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Critical. Subversive. Irrepressible.


Critical. Subversive. Irrepressible.


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Uncertain future of D.C. teams impacts students looking to support district sports

D.C. sports fans react to possible Virginia arena plans as bill stalls in state legislature
Blake Guterman

American University student’s ability to attend sports games in Washington, D.C., has been called into question after the district’s sports teams have considered moving to Virginia. 

Gov. Glenn Youngkin announced Dec. 13 that the Washington Wizards and Capitals teams would move to Alexandria, Virginia, to play future games. However, the bill to designate a sports and entertainment authority for the arena was not passed by the Virginia State Senate before the end of the legislative session on Feb. 9. The legislature will reconvene on April 17. 

The future of the Wizards and Capitals moving to Alexandria is still unclear. Students hoping to follow sports in the district would have to travel further on the Metro to see these sports teams play if the move happens. 

Although the Virginia State Senate Bill to approve a new arena passed the Virginia State House on Feb. 12, it has to pass the Virginia State Senate. Virginia State Sen. L. Louise Lucas said she believes it is in the best interests of Virginia taxpayers not to bring the arena to Virginia, according to a post on her X, formerly known as Twitter, account. In her position as Chair of the Virginia State Senate Finance and Appropriations Committee, Lucas has blocked the bill’s progression.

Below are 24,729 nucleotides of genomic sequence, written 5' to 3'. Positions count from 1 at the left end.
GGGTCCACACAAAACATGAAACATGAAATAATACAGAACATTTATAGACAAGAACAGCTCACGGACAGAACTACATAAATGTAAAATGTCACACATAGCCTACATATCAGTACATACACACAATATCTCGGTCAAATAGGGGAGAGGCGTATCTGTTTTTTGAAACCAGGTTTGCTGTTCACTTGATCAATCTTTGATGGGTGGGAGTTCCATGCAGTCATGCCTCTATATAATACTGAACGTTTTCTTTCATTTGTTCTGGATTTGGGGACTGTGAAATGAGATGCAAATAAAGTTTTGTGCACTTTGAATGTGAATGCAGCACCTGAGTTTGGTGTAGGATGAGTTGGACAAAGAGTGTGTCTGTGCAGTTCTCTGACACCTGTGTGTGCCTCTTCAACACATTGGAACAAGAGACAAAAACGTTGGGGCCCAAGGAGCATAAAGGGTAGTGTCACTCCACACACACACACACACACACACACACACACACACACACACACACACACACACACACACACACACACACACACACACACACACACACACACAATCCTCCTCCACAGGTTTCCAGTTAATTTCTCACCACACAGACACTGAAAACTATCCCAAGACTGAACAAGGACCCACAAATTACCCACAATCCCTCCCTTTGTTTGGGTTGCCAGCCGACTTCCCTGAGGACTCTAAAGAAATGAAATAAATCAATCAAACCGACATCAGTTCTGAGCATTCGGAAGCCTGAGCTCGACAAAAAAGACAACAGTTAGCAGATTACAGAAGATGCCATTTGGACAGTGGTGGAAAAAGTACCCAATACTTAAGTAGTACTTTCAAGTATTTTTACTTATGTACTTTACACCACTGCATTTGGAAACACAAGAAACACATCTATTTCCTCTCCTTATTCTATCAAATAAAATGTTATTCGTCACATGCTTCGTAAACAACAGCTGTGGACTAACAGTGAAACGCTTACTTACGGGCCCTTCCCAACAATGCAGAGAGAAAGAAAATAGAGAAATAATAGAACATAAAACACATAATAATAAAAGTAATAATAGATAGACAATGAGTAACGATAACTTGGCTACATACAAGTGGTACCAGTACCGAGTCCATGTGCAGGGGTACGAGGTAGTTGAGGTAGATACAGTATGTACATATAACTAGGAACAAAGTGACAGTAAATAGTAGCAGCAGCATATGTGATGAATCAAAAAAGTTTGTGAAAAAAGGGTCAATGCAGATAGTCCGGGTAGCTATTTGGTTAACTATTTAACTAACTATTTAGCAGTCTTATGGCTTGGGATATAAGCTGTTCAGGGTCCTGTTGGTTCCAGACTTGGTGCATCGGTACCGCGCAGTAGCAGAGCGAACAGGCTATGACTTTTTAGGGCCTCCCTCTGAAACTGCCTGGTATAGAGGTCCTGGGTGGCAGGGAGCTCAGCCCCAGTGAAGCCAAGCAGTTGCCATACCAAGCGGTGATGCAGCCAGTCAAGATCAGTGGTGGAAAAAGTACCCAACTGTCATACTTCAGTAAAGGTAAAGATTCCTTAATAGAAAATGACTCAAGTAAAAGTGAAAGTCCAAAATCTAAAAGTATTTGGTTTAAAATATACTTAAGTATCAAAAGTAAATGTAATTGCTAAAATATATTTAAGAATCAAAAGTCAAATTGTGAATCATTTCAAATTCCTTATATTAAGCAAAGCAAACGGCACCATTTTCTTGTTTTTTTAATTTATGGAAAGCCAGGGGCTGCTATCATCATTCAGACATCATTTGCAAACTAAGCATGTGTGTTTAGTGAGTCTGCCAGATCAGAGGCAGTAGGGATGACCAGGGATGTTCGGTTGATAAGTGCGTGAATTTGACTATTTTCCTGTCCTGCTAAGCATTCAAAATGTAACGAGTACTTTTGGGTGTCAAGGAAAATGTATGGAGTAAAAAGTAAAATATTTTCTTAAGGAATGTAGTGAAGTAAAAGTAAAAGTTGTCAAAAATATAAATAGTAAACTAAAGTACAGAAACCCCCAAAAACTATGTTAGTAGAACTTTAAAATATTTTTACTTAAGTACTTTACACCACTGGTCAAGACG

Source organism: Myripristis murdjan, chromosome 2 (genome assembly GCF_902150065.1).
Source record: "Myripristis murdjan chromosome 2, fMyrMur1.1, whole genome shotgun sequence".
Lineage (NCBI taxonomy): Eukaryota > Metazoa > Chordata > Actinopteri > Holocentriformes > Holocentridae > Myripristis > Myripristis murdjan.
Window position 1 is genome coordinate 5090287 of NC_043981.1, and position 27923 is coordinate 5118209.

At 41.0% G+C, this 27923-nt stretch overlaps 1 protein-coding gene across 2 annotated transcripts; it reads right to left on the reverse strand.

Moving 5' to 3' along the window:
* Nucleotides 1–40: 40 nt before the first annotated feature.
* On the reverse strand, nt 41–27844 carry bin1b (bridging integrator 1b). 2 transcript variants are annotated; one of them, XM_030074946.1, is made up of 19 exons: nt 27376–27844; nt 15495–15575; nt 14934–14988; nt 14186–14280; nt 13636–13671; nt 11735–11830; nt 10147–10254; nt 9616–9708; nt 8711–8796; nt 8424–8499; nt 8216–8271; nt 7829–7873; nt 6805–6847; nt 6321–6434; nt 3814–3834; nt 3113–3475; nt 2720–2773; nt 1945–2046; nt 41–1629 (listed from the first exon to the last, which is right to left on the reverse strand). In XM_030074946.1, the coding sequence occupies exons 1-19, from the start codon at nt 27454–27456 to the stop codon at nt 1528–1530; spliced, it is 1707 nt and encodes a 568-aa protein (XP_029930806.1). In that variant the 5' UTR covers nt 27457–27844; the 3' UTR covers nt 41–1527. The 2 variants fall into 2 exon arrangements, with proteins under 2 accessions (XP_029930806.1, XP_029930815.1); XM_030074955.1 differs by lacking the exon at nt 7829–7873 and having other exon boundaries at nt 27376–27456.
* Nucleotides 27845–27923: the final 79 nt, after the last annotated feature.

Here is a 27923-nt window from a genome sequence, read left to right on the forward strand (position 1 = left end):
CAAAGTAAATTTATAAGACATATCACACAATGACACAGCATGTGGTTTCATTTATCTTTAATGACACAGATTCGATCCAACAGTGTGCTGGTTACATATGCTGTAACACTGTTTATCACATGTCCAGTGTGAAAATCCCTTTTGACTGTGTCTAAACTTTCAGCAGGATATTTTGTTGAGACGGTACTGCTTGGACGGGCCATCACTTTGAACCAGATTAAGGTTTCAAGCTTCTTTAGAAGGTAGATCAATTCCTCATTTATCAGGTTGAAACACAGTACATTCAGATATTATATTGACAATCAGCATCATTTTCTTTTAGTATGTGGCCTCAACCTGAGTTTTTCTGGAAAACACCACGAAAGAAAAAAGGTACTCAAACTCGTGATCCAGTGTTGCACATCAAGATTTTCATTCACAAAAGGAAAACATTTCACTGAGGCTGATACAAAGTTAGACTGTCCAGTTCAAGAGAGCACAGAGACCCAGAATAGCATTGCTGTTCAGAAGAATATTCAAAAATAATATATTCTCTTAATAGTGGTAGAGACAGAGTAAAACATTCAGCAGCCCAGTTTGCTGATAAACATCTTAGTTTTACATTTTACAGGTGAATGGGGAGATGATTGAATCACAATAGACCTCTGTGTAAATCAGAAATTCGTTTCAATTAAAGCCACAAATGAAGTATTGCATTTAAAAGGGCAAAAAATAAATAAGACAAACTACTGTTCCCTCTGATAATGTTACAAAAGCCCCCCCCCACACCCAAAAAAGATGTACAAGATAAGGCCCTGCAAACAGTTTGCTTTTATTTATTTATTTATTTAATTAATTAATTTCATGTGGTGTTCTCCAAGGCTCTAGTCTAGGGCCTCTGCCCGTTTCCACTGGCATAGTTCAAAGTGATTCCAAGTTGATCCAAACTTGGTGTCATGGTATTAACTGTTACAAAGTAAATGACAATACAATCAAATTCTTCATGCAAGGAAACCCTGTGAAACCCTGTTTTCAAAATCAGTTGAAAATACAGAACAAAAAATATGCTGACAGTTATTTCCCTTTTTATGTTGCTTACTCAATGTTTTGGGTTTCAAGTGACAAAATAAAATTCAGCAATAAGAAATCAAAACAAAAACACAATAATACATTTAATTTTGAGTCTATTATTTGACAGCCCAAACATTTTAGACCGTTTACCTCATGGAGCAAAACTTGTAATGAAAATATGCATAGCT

Pending legislative and local government approval the project would begin construction in 2025 and open in 2028, according to the Monumental Opportunity project page.

Youngkin, the governor of Virginia, and Ted Leonsis, CEO of Monumental Sports & Entertainment, previously announced the proposal of a $2 billion “world-class entertainment district in the city of Alexandria at Potomac Yard,” according to a Dec. 13, 2023, news release on Youngkin’s website

The 9 million-square-foot district development would have featured MSE’s global headquarters, a new Wizards and Capitals arena, the Wizards practice facility, and many other retail stores, restaurants and residential communities, according to the news release.

A diagram of the arena project plan was presented during a town hall. (Blake Guterman)

Sophomore Lily Arcand, student athlete for AU’s women’s lacrosse team, said she loves watching sports games. From AU basketball games to MLB games at Nationals Park in Navy Yard, and NBA and NHL games at the Capital One Arena in Chinatown, she said she embraces the prideful atmosphere of district sports. 

“It’s just like a good way for the community to kind of come together and rally around something that is just like fun and not political,” Arcand said.

Arcand said that AU’s school spirit has not been incredibly strong compared to other colleges in the DMV, despite a growth of school spirit in recent years.

“There is a decent show up sometimes to the AU basketball games,” Arcand said. “Some of the other sports are lacking a little bit of fan support.”  

Former Vice Mayor of Alexandria, Virginia, Andrew Macdonald said he felt worried that future college students did not want to travel to see the Wizards and Capitals play in his city. 

Macdonald volunteers for Stop the Arena, a coalition to help stop the Potomac Yard Arena plan. Stop the Arena’s goal is to maintain Alexandria’s character, by saying “no” to the arena plan, according to the Stop the Arena website.  

Yard sign supported the “Stop the Arena” movement to halt arena construction in Alexandria.